9. “I don’t know what to say.”
Sometimes a death can be so shocking and seemingly unfair that you feel that there is nothing to say that will help the situation. If this describes your friend’s scenario, simply tell him or her that you don’t know what to say.
10. “I’m here whenever you need me.”
Your friend may be in shock following the loss of a loved one. Instead of pressuring your friend for a specific way to help, consider giving your friend some space. Let your friend know that you are available, then check back the next day.
11. “You were an amazing caregiver.”
Did your friend act as a full-time nurse for the person who recently died? Reassure your friend that he or she did an excellent job in the role.
12. “I just want to remind you how beautiful and loved you are!”
Your friend may feel lonely and overwhelmed. Reassure her that she is not alone and that you are there to offer support.
13. “Don’t forget to take care of yourself.”
There’s a lot to do when someone dies — arrangements must be made and legal and financial ramifications must be considered. Are you worried that your friend isn’t eating or sleeping? Give your friend a quick, “Take care of yourself.” Drop off a healthy meal with your friend before you send this message.
14. “Your mom was an amazing woman.”
More than likely, your friend wants to hear positive things about the person who died. Share specific stories about the deceased with grieving loved ones. Even if you never met the person while living, you can always recall your friend’s favorite story.
How to Say ‘Thinking of You at This Difficult Time’ After Another Tragedy or Loss
Perhaps your friend has experienced another type of tragedy or loss, and you wish to offer your support. Here are things to say to support a grieving friend.
15. “This, too, shall pass.”
The bad time that your friend is experiencing may be fleeting. Remind your loved one that the situation is temporary if you know it is. Never use this phrase when a person has lost a loved one. Grief does not pass. It may change over time, but your friend will experience some form of mourning forever.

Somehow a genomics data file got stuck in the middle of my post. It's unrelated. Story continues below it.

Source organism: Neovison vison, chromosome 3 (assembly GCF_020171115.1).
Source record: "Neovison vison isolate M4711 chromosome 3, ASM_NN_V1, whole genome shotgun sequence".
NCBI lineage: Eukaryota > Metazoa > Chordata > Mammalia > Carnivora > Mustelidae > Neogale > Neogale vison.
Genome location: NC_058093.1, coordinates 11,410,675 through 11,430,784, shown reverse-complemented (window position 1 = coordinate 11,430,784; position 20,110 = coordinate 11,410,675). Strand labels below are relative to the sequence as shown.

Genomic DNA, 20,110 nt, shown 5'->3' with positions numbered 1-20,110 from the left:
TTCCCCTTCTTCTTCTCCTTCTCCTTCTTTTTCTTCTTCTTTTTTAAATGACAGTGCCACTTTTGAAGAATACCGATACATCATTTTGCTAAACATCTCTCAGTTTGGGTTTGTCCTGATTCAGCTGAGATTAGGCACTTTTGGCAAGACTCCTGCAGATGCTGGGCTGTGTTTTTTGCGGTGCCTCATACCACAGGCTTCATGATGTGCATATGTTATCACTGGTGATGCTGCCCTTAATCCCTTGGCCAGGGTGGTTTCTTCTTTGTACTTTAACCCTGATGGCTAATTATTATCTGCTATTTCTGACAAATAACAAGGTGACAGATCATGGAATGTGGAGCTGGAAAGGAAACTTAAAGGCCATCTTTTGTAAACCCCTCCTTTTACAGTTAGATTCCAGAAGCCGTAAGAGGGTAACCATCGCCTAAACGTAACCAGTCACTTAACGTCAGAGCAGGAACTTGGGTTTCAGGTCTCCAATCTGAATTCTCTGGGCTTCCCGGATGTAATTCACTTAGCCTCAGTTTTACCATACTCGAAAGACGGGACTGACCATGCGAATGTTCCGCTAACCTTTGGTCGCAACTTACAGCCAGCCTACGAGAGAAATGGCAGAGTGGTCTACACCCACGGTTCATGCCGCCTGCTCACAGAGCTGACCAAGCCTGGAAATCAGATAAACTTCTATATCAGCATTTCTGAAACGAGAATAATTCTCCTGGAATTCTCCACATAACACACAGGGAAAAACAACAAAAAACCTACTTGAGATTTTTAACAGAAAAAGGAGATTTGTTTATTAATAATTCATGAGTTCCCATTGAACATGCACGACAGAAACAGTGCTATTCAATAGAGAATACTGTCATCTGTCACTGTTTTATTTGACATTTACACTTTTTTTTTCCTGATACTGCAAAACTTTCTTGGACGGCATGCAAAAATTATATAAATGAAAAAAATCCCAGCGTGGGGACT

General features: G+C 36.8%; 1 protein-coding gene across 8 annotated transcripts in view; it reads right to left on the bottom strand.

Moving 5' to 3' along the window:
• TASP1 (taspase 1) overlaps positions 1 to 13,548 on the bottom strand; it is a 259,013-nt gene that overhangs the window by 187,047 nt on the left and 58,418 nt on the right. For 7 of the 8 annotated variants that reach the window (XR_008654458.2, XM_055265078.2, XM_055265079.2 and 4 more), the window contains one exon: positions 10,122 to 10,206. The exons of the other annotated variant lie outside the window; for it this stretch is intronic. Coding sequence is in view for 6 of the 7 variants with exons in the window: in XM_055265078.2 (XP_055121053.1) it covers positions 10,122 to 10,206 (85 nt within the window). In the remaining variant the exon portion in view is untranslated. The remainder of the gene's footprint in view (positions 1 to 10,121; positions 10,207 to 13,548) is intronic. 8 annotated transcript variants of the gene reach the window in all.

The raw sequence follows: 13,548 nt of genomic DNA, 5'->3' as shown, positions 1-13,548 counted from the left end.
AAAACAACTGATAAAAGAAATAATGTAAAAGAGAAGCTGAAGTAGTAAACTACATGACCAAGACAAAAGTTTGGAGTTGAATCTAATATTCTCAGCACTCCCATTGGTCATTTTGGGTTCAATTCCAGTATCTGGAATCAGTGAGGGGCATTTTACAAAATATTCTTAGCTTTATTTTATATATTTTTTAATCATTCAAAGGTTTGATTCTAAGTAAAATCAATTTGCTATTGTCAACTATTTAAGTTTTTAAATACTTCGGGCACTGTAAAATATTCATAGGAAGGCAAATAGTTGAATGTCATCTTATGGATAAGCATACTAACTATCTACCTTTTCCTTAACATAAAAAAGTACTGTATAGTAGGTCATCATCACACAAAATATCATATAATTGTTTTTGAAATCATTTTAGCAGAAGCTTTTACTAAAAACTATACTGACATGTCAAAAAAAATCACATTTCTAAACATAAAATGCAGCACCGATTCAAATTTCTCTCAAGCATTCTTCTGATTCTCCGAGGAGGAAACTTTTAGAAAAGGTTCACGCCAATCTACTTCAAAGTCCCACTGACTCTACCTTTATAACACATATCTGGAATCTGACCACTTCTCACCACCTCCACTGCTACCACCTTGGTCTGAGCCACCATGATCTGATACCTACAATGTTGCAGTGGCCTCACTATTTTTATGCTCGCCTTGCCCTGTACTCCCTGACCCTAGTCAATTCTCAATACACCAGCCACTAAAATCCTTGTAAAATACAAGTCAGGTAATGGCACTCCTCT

16. “I am able to do all things through him who strengthens me.” Philippians 4:13
If your friend is a Christian, remind him who to turn to for strength during a difficult time. This verse from the New Testament will remind your friend of where the strength originates.
17. “I just wanted to let you know that I miss you and love you!”
You may be unable to be with your friend who is going through a difficult time. Make sure that your friend knows that she is loved and treasured.
18. “I’m ready to listen.”
A friend who has undergone a tragedy may need to vent. Let your friend know that you will listen and not pass judgment. Everyone needs a safe person to turn to in times of trouble. Be that reliable person for your friend.
19. “I know you are going through a difficult time right now. Please know that I am here for you.”
Your friend may be avoiding you so she doesn’t have to tell you the long story about her trauma. Reassure her by explaining that you already know. This may help break the ice.
20. “Life is so hard sometimes! I’m thankful that we have each other to lean on in times of crisis.”
Have you depended upon your friend during your difficult times? Remind your friend how much you valued his or her friendship when going through a crisis in your own life.
21. “We will face this together.”
No one wants to face troubles alone in the world. Reassure your friend that you are there to walk with together when times get tough.
We All Need Love and Reassurance at Times
Try to put yourself in your friend’s shoes. Knowing the details of your friend’s situation, would these phrases seem appropriate? How would you feel if a friend said the same thing to you if you faced a similar problem?
Remember to take special care when offering support to a friend who recently went through a devastating loss. It’s better to say fewer words than to belittle your friend’s feelings or try to put a positive spin on an extremely negative situation.